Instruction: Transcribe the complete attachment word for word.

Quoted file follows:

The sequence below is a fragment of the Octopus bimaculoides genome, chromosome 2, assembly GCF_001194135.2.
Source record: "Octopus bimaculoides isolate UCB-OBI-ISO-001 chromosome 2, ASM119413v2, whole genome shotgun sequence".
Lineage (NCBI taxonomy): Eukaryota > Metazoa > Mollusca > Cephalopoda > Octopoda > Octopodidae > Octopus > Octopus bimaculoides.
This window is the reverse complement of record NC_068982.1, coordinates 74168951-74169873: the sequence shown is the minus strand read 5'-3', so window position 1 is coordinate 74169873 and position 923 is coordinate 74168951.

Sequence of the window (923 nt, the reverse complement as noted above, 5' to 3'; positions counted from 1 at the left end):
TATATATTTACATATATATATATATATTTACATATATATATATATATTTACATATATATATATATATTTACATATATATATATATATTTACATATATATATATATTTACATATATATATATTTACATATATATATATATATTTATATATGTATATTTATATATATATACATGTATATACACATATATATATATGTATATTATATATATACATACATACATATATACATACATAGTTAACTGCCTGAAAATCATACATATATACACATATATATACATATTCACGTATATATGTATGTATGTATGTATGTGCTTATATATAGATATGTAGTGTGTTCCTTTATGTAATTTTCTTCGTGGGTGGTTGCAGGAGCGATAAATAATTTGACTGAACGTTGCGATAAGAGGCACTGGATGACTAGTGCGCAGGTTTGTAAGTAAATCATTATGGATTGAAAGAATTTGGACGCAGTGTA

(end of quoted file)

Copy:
The sequence below is a fragment of the Octopus bimaculoides genome, chromosome 2, assembly GCF_001194135.2.
Source record: "Octopus bimaculoides isolate UCB-OBI-ISO-001 chromosome 2, ASM119413v2, whole genome shotgun sequence".
Lineage (NCBI taxonomy): Eukaryota > Metazoa > Mollusca > Cephalopoda > Octopoda > Octopodidae > Octopus > Octopus bimaculoides.
This window is the reverse complement of record NC_068982.1, coordinates 74168951-74169873: the sequence shown is the minus strand read 5'-3', so window position 1 is coordinate 74169873 and position 923 is coordinate 74168951.

Sequence of the window (923 nt, the reverse complement as noted above, 5' to 3'; positions counted from 1 at the left end):
TATATATTTACATATATATATATATATTTACATATATATATATATATTTACATATATATATATATATTTACATATATATATATATATTTACATATATATATATATTTACATATATATATATTTACATATATATATATATATTTATATATGTATATTTATATATATATACATGTATATACACATATATATATATGTATATTATATATATACATACATACATATATACATACATAGTTAACTGCCTGAAAATCATACATATATACACATATATATACATATTCACGTATATATGTATGTATGTATGTATGTGCTTATATATAGATATGTAGTGTGTTCCTTTATGTAATTTTCTTCGTGGGTGGTTGCAGGAGCGATAAATAATTTGACTGAACGTTGCGATAAGAGGCACTGGATGACTAGTGCGCAGGTTTGTAAGTAAATCATTATGGATTGAAAGAATTTGGACGCAGTGTA